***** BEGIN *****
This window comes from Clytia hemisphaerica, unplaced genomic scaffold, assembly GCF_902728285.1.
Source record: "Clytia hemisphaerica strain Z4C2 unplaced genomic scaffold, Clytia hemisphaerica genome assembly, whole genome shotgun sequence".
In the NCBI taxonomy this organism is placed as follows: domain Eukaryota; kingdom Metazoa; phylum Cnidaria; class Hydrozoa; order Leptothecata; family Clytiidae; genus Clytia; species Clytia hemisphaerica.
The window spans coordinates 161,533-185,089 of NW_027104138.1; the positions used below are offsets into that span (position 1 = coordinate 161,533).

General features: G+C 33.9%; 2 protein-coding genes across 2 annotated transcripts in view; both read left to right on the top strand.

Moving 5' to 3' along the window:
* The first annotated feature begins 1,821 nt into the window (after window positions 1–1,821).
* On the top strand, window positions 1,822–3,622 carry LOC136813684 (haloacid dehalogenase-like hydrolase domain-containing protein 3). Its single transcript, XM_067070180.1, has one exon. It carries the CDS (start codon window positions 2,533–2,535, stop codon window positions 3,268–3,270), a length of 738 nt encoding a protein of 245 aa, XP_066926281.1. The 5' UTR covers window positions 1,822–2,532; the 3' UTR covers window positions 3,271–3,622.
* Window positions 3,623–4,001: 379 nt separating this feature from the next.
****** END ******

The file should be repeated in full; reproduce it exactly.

This window comes from Clytia hemisphaerica, unplaced genomic scaffold, assembly GCF_902728285.1.
Source record: "Clytia hemisphaerica strain Z4C2 unplaced genomic scaffold, Clytia hemisphaerica genome assembly, whole genome shotgun sequence".
In the NCBI taxonomy this organism is placed as follows: domain Eukaryota; kingdom Metazoa; phylum Cnidaria; class Hydrozoa; order Leptothecata; family Clytiidae; genus Clytia; species Clytia hemisphaerica.
The window spans coordinates 161,533-185,089 of NW_027104138.1; the positions used below are offsets into that span (position 1 = coordinate 161,533).

General features: G+C 33.9%; 2 protein-coding genes across 2 annotated transcripts in view; both read left to right on the top strand.

Moving 5' to 3' along the window:
* The first annotated feature begins 1,821 nt into the window (after window positions 1–1,821).
* On the top strand, window positions 1,822–3,622 carry LOC136813684 (haloacid dehalogenase-like hydrolase domain-containing protein 3). Its single transcript, XM_067070180.1, has one exon. It carries the CDS (start codon window positions 2,533–2,535, stop codon window positions 3,268–3,270), a length of 738 nt encoding a protein of 245 aa, XP_066926281.1. The 5' UTR covers window positions 1,822–2,532; the 3' UTR covers window positions 3,271–3,622.
* Window positions 3,623–4,001: 379 nt separating this feature from the next.